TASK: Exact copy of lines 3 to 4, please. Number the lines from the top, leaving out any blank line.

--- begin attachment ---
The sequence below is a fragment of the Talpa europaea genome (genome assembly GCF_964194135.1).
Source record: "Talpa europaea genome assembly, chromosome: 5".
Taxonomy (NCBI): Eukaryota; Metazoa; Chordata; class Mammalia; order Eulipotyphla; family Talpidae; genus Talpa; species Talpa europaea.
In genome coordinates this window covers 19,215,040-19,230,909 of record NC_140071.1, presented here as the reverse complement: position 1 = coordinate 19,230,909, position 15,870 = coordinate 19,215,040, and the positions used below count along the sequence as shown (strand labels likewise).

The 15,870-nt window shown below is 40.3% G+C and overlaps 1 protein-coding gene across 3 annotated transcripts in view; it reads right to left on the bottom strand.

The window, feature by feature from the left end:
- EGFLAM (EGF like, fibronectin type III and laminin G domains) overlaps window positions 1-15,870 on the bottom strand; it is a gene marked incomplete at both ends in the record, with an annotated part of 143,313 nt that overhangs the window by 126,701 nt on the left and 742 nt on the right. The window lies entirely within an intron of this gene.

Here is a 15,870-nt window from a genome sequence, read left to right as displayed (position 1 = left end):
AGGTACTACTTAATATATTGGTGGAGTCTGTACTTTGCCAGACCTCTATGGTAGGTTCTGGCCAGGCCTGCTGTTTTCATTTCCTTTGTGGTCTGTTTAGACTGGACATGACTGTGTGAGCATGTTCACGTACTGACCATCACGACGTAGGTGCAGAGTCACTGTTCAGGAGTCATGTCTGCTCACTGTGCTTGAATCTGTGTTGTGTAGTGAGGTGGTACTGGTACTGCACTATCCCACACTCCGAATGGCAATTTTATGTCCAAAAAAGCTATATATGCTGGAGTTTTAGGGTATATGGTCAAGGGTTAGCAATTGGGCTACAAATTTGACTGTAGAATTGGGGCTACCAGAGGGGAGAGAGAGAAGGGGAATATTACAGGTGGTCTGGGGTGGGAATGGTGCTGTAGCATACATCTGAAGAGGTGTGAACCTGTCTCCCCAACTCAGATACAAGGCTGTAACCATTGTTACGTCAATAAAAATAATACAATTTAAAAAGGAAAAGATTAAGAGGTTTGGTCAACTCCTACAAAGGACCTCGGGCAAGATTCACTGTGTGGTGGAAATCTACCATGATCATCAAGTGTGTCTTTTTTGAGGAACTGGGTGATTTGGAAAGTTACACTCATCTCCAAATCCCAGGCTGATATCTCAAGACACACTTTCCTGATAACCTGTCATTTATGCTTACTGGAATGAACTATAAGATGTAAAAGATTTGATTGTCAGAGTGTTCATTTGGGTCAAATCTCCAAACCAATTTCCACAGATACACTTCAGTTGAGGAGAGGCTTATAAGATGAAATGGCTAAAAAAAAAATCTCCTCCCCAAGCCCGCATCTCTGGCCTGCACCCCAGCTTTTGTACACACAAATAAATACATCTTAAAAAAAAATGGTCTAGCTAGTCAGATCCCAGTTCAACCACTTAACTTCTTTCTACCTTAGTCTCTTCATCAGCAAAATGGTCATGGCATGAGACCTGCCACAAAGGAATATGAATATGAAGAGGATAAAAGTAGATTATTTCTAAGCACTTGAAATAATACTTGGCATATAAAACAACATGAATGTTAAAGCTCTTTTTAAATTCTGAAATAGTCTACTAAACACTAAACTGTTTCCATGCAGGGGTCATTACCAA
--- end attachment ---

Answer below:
Taxonomy (NCBI): Eukaryota; Metazoa; Chordata; class Mammalia; order Eulipotyphla; family Talpidae; genus Talpa; species Talpa europaea.
In genome coordinates this window covers 19,215,040-19,230,909 of record NC_140071.1, presented here as the reverse complement: position 1 = coordinate 19,230,909, position 15,870 = coordinate 19,215,040, and the positions used below count along the sequence as shown (strand labels likewise).